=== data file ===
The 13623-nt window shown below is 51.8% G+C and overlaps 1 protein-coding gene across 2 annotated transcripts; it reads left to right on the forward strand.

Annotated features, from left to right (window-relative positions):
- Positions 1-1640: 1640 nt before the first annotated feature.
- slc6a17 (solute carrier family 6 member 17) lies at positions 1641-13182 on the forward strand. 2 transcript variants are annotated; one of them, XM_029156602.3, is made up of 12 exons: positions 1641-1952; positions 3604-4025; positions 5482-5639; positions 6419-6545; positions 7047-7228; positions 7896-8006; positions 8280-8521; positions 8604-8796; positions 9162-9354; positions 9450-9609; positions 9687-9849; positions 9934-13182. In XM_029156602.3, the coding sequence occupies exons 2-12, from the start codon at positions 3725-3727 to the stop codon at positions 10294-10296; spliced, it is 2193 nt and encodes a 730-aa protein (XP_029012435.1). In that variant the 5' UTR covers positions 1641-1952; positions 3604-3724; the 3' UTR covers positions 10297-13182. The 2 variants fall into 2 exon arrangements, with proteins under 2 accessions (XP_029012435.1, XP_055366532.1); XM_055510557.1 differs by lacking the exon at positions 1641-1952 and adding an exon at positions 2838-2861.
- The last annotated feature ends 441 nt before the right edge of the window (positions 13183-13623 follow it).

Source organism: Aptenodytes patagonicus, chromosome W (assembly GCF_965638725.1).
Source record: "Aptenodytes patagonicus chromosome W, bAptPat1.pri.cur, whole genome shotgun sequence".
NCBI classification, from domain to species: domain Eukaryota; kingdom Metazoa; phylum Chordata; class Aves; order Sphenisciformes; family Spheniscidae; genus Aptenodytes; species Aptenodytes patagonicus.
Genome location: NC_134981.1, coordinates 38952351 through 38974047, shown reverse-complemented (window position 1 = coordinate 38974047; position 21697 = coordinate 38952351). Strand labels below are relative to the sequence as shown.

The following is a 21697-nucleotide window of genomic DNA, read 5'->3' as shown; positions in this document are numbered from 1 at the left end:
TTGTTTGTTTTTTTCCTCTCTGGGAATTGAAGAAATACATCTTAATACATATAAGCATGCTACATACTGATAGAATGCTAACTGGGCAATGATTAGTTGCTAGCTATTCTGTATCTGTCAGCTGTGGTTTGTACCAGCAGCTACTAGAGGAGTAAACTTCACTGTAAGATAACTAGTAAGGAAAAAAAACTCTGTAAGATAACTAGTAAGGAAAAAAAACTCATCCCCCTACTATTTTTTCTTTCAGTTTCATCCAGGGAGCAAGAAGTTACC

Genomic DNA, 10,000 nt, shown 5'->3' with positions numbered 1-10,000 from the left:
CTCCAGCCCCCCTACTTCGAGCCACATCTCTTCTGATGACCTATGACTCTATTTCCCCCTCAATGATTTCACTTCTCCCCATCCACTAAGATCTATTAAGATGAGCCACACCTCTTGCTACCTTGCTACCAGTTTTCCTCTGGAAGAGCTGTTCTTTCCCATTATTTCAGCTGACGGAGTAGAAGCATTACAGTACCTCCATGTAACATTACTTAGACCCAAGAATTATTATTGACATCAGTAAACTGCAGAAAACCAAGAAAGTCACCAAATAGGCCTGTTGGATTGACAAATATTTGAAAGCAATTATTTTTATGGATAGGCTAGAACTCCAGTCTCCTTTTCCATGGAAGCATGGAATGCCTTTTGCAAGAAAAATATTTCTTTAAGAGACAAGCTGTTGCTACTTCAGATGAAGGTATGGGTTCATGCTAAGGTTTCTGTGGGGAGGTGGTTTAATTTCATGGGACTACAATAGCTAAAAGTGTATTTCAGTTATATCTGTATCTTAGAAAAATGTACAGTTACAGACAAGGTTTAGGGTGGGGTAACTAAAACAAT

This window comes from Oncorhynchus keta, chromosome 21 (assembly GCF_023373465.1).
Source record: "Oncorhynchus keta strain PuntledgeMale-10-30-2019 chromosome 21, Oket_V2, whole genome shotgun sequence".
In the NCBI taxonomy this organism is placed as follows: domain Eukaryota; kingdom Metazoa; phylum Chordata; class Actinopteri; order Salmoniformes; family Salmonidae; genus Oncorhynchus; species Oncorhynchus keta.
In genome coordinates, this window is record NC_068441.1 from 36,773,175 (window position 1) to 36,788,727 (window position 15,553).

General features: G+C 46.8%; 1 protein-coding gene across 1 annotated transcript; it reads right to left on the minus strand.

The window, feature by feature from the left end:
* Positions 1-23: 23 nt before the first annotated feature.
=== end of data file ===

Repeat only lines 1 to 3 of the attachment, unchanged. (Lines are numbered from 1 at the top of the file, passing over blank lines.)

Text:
The 13623-nt window shown below is 51.8% G+C and overlaps 1 protein-coding gene across 2 annotated transcripts; it reads left to right on the forward strand.

Annotated features, from left to right (window-relative positions):
- Positions 1-1640: 1640 nt before the first annotated feature.